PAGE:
UNION, NJ – Union firefighters used new, state-of-the-art rescue/extrication equipment on Monday morning to demonstrate how the equipment is used in emergencies where individuals may be trapped in a vehicle. The demonstration, which took place at the Union Fire Department’s training facility, simulated the scene of a serious accident requiring the swift rescue of individuals from a Hyundai Veloster.
“We are proud to introduce some of the newest equipment and best technology that has come out in rescue equipment,” said Fire Chief Tom Byrne. “Getting to a patient quickly and efficiently, removing them from the vehicle and getting them to a hospital is the ultimate goal of vehicle extrication.”
Chief Byrne said in order to accomplish that and to obtain the best possible outcome for the victim, firefighters need cutting-edge tools and training. Technology in vehicles has increased in recent years and contemporary vehicles are manufactured with ultra-high strength steel and boron-infused steel to protect drivers and passengers.
The previous equipment used by firefighters was heavy and not as strong. Chief Byrne said, “this new Holmatro equipment is 30% lighter and three times more powerful than its predecessor, allowing responders to work more efficiently.”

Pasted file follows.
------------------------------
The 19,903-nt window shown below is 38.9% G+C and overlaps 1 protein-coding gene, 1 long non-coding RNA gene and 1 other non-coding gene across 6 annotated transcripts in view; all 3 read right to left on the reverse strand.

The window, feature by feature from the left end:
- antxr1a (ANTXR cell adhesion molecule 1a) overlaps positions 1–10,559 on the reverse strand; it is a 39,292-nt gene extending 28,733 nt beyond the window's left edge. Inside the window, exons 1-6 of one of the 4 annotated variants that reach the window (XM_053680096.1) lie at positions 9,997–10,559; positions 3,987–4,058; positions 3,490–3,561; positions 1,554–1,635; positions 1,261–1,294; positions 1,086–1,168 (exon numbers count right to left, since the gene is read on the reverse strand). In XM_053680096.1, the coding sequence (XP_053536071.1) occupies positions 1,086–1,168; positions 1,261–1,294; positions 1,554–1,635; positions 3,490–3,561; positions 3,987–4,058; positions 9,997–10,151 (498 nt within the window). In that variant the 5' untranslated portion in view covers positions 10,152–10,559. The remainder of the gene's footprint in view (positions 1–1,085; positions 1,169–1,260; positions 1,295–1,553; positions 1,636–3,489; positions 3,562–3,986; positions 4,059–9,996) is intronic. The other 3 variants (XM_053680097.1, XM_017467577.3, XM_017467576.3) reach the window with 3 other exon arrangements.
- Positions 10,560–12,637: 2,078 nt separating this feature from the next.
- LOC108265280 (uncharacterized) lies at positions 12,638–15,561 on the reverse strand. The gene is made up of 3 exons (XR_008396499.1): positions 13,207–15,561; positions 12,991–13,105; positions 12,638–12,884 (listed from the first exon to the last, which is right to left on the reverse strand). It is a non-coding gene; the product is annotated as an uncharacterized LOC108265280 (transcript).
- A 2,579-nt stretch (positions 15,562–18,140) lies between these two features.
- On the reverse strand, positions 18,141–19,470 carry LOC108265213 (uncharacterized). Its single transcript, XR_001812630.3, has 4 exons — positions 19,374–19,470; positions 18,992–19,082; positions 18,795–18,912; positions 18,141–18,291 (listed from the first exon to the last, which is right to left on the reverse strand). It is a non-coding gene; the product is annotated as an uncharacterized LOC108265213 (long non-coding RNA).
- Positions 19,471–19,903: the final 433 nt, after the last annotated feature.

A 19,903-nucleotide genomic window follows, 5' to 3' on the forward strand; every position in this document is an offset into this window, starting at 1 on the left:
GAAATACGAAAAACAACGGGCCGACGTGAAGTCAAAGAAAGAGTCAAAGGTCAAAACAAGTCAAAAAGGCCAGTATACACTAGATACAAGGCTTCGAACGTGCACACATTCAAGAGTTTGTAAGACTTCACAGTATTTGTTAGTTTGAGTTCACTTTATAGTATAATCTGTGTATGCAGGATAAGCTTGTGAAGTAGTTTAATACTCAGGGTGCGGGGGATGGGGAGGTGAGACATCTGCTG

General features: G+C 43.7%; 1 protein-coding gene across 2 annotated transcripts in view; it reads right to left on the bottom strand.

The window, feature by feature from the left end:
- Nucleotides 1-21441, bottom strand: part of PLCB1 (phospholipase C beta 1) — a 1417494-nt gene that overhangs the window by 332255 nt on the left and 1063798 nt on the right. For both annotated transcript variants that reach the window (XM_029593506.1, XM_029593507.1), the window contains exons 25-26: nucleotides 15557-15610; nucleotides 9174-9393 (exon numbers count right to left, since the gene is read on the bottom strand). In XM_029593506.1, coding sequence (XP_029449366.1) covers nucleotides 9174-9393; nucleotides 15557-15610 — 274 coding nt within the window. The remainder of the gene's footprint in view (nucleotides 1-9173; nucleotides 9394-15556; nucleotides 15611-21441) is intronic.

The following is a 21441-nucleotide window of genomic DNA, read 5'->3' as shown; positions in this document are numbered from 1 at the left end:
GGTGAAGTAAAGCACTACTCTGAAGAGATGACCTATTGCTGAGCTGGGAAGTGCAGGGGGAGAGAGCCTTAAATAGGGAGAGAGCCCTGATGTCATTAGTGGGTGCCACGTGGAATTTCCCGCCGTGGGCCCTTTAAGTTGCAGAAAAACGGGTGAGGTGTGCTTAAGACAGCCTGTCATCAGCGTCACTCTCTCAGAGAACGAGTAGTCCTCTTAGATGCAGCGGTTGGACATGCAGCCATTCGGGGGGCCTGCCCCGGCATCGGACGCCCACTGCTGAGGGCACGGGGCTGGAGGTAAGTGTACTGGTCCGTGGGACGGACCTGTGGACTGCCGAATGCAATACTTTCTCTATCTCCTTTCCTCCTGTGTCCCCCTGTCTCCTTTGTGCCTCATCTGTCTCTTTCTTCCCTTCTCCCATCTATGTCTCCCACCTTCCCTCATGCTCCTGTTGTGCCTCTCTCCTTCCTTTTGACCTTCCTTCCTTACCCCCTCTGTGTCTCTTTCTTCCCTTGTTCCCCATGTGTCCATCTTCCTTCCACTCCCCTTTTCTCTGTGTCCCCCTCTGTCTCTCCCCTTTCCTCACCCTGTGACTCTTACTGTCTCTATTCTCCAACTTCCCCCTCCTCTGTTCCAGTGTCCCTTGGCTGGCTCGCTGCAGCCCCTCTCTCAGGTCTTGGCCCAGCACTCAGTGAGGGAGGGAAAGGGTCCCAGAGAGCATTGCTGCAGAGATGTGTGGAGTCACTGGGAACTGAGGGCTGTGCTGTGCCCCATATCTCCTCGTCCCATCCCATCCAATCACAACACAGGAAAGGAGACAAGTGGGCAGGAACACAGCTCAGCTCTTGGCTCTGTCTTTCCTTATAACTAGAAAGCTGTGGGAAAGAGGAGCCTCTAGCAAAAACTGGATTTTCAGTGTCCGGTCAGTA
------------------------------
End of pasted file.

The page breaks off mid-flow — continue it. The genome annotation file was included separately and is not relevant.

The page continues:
Captain Anthony Schmidtberg narrated the demonstration and explained what firefighters look for upon arrival at an accident scene. “Vehicle extrications are very dynamic. Firefighters need to take in the entire scene, a 360-degree view, to assess if fluids are leaking, the type of vehicle, the condition of the victims.”
After the demo vehicle was stabilized with blocks to prevent it from moving, the firefighters worked to gain access any way they can (in order to begin initial patient care). The windows in the vehicle were broken in a controlled manner, battery cables were cut to disengage the air bags, the front and rear doors were cut off and the post between the doors was cut. The roof was then removed.
“As you can see, it’s a very fluid scene,” said Captain Schmidtberg. “A lot of people are working, but they are all working together.”
The entire process, from start to finish, took approximately 10 minutes. “This is what you want and expect in a fire service. You want a highly efficient, well-trained, rapid response team, accomplishing the job quickly, with the right tools for the ultimate outcome: the best of patient care,” said Chief Byrne.
The equipment and technical training was provided by the ESI Corporation, said Chief Byrne, who also acknowledged the BASF Corporation for their donation of the motor vehicles used in connection with the training exercises and demonstration of the new equipment.
“In emergency situations every second lost is the difference between life and death,” said Mayor Manuel Figueiredo. “We are proud to be able to support the Fire Department and outfit them with the latest in lifesaving technology.”